Say No To Funk is a sarcastic resistance not to funk too hard. The Nasty Boys can’t help but add some groovy flavor to the their music. Overall, they won’t classify themselves specifically, noting they even have a disco song coming out in the future. Say No To Funk is dipping into some INXS vibes with a touch of Another Brick In The Wall peeking through.
Falling back into the origins of NOLA guitar funk, Big Fish (In A Pool of Piss) kicks off with a groovy Meters inspired guitar, before evolving into an angry anthem. “If you’re gonna live in a pool of piss – Be a Big Fish!” Truer words were never spoken.
On Last Chance, the 90s underground weird alternative movement headed by bands like Primus and Ween start to come through. Going back to the early 90s era of Ween’s records, the Nasty have an affinity for lo fi textures. The vintage equipment is a strength that is used to enhance their sound and style. It adds crunch and dirtiness to each song that reflects the attitude and angst of the music.
The stoner garage rock is back in full force on Dead Planet. “Nothing to eat, nothing to drink on a dead planet.” The dystopian rock anthem has tones of 50 rockabilly.
On Gammon v Pilgrim, 9 O’Clock does their best Primus impression, as unorthodox riffage and megaphone vocals ride a steady beat throughout.
Sick Child anchors side 1. The retro rock groove and psych rock affection has 70s glam spice. A quick musical reflection, the short number escorts you to side 2 like a merry trickster.
Side 2 kicks off with the poppiest jam in the repertoire, Unspool My Heart. “He’s the start of the the porno in his fictional mind, the idiot the village left behind.” The cheeky brit rock single reeks with 60s pop influence and Rolling Stones biker rock elegance.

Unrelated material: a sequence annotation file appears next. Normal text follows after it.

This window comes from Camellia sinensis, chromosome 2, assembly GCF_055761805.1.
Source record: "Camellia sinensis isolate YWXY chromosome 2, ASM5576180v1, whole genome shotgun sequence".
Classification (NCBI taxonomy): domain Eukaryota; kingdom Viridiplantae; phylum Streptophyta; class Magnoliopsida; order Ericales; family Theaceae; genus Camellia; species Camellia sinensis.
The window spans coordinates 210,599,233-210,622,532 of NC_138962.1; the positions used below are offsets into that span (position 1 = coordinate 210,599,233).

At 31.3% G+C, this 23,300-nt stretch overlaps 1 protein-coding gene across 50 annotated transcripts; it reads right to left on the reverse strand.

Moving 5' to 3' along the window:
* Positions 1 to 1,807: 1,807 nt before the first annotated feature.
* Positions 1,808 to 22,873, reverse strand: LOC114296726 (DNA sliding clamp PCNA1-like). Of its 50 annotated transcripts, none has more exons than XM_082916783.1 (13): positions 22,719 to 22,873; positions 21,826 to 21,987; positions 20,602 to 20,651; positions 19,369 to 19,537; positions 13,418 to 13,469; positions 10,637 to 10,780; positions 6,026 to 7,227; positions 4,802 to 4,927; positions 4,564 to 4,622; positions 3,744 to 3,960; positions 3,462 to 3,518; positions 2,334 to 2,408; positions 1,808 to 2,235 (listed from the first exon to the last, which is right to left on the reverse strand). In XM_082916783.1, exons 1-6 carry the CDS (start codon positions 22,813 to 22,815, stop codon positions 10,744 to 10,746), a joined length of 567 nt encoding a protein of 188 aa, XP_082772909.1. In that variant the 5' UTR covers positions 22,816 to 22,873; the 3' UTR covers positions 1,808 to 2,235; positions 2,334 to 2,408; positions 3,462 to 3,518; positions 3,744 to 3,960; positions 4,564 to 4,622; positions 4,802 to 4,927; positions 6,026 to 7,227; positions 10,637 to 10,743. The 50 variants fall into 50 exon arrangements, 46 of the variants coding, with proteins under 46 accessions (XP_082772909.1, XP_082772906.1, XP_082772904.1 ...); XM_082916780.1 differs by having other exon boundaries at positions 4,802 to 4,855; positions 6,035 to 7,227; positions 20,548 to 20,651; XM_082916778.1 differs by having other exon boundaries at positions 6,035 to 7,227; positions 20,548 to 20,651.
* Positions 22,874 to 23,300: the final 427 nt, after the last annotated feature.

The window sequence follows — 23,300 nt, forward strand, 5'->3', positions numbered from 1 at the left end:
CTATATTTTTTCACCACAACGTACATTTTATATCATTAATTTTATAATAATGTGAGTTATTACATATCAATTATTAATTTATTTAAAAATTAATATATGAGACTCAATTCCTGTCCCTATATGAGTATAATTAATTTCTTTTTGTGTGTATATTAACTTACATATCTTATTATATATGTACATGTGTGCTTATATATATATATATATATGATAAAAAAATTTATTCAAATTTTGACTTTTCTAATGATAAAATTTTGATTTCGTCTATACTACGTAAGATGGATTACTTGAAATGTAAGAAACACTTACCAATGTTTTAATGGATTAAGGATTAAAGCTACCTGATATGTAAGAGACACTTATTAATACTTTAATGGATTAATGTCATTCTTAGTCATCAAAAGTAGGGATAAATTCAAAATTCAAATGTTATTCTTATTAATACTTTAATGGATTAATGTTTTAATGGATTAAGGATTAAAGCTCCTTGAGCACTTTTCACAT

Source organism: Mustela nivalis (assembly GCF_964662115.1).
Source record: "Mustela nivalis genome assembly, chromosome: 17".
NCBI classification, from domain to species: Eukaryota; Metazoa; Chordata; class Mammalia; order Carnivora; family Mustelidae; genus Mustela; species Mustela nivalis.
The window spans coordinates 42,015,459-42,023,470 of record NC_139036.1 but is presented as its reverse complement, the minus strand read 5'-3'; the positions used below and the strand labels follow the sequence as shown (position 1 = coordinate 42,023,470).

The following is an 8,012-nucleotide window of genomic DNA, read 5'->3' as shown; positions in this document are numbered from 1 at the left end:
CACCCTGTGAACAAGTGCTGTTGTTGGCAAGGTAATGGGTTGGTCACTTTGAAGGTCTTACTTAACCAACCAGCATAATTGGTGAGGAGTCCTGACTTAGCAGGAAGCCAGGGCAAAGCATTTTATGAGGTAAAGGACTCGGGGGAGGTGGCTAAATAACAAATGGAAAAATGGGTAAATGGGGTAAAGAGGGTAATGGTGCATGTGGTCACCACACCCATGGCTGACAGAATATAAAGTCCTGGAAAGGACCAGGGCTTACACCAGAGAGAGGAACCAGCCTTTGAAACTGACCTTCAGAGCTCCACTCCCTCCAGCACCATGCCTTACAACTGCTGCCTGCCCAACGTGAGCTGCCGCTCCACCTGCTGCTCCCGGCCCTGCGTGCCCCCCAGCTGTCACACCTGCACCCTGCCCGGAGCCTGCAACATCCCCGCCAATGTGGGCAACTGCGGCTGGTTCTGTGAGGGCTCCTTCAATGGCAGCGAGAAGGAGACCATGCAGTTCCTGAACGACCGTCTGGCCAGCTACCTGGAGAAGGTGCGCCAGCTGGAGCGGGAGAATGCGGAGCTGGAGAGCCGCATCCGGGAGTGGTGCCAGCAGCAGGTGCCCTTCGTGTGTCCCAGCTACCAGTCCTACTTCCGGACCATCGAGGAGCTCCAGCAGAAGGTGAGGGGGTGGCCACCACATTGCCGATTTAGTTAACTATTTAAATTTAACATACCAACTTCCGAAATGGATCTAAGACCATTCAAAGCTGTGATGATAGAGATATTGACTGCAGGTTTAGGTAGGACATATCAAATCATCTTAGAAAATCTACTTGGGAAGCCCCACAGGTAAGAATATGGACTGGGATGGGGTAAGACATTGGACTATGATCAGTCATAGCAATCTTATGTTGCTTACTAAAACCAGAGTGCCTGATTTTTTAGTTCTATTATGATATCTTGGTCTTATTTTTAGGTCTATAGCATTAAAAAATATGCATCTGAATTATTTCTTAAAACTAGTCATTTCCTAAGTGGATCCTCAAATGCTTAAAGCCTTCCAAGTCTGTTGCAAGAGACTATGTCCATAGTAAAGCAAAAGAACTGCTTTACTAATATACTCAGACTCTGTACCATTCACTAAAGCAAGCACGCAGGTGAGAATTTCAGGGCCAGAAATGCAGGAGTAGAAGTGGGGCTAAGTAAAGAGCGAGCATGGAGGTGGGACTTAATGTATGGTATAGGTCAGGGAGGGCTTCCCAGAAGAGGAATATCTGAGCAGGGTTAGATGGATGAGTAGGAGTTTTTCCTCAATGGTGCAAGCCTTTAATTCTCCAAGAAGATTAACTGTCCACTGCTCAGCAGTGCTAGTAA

Terror Couple Kill Colonel has the eastern theme and commentary that made the Clash international sensations in the 80s. Another influence that follows the Nasty through the record. Unhinged from the band, the guitarist jams throughout.
King of Hakney is another Primus inspired suburban rap spoken word quickie. The concept devolves into insanity as the Nasty pull us deeper into their sanctuary. They begin to appear totally cut off from the outside world, free from the demand of superficialities and convention, ambiguously jesting in spite of borrowed time. A radio in the distance blares Sinatra, as Walkman Walk blasts through the chaos. A return to their groovy rock roots and catchy tendencies. Only to give way to the energetic If They Won’t Eat Beef. Opening with a declaration from a TV reporter, message and music collide to provide commentary on the insanity of our times, 9 O Clock Nasty are painfully aware of everything wrong with modern society. They poke fun at it, they release a record in 2 sides, they do everything they want the way they want to, and they rock at it.
The dystopian theme returns on THX-1138, as the Nasty reflect on pandemic orders and restrictions. One wonders if the recording of the album risked repercussions as strict rules limited out of house contact over the last couple of years
We are treated to one last drip of funky flavor on “What Time is Nasty,” as the Nasty Boys do their best Beastie Boys impression. The message is clear, 9’ O’Clock Nasty is when the jams go down. Get with it.
The album, front to back, is art expression at its finest. A derivative of so many essential styles that drips with originality amid the influence. Ripe with commentary that reflect our current condition much like Shakespeare satirically cited the ironies of the elites. The album serves as a collective comment in Orwellian fashion, as if to say “how nice it must be to have a tool to control the masses.” With rebellious punk fever the group has pushed through to provide one authentic effort out of the whole mess. They’re happy to share, under there terms. So listen to it how it was meant to be listened to. Catch Nasty – Side 1 – Side 2.